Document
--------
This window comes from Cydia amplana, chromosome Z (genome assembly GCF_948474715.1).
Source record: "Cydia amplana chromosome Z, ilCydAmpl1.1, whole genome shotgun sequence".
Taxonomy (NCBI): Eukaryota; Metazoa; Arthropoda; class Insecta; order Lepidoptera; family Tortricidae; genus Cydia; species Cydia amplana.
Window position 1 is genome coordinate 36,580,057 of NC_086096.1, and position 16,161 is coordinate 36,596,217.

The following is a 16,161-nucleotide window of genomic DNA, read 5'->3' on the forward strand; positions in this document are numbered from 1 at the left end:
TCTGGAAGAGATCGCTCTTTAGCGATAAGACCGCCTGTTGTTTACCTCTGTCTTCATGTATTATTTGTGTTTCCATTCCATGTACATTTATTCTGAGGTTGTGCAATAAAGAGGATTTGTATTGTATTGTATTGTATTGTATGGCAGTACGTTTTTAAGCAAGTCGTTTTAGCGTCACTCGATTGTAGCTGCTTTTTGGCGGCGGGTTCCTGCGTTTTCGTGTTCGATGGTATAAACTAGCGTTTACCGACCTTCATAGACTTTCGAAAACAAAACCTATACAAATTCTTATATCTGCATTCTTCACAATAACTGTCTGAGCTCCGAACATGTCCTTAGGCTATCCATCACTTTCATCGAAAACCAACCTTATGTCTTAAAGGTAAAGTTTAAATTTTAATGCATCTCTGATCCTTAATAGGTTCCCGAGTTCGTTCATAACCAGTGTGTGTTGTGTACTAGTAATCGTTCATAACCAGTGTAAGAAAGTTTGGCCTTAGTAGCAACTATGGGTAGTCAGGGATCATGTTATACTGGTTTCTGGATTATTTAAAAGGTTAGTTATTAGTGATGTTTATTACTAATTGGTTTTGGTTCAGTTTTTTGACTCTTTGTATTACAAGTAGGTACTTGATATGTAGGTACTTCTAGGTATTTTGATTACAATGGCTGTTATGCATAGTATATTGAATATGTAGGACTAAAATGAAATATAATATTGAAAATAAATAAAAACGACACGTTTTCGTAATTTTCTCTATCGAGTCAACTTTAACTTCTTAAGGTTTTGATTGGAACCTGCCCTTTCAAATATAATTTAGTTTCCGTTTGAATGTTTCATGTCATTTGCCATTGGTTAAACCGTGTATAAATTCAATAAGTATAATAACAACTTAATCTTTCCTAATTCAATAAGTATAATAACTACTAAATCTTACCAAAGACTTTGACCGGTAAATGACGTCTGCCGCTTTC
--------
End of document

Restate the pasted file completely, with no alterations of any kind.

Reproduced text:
This window comes from Cydia amplana, chromosome Z (genome assembly GCF_948474715.1).
Source record: "Cydia amplana chromosome Z, ilCydAmpl1.1, whole genome shotgun sequence".
Taxonomy (NCBI): Eukaryota; Metazoa; Arthropoda; class Insecta; order Lepidoptera; family Tortricidae; genus Cydia; species Cydia amplana.
Window position 1 is genome coordinate 36,580,057 of NC_086096.1, and position 16,161 is coordinate 36,596,217.

The following is a 16,161-nucleotide window of genomic DNA, read 5'->3' on the forward strand; positions in this document are numbered from 1 at the left end:
TCTGGAAGAGATCGCTCTTTAGCGATAAGACCGCCTGTTGTTTACCTCTGTCTTCATGTATTATTTGTGTTTCCATTCCATGTACATTTATTCTGAGGTTGTGCAATAAAGAGGATTTGTATTGTATTGTATTGTATTGTATGGCAGTACGTTTTTAAGCAAGTCGTTTTAGCGTCACTCGATTGTAGCTGCTTTTTGGCGGCGGGTTCCTGCGTTTTCGTGTTCGATGGTATAAACTAGCGTTTACCGACCTTCATAGACTTTCGAAAACAAAACCTATACAAATTCTTATATCTGCATTCTTCACAATAACTGTCTGAGCTCCGAACATGTCCTTAGGCTATCCATCACTTTCATCGAAAACCAACCTTATGTCTTAAAGGTAAAGTTTAAATTTTAATGCATCTCTGATCCTTAATAGGTTCCCGAGTTCGTTCATAACCAGTGTGTGTTGTGTACTAGTAATCGTTCATAACCAGTGTAAGAAAGTTTGGCCTTAGTAGCAACTATGGGTAGTCAGGGATCATGTTATACTGGTTTCTGGATTATTTAAAAGGTTAGTTATTAGTGATGTTTATTACTAATTGGTTTTGGTTCAGTTTTTTGACTCTTTGTATTACAAGTAGGTACTTGATATGTAGGTACTTCTAGGTATTTTGATTACAATGGCTGTTATGCATAGTATATTGAATATGTAGGACTAAAATGAAATATAATATTGAAAATAAATAAAAACGACACGTTTTCGTAATTTTCTCTATCGAGTCAACTTTAACTTCTTAAGGTTTTGATTGGAACCTGCCCTTTCAAATATAATTTAGTTTCCGTTTGAATGTTTCATGTCATTTGCCATTGGTTAAACCGTGTATAAATTCAATAAGTATAATAACAACTTAATCTTTCCTAATTCAATAAGTATAATAACTACTAAATCTTACCAAAGACTTTGACCGGTAAATGACGTCTGCCGCTTTC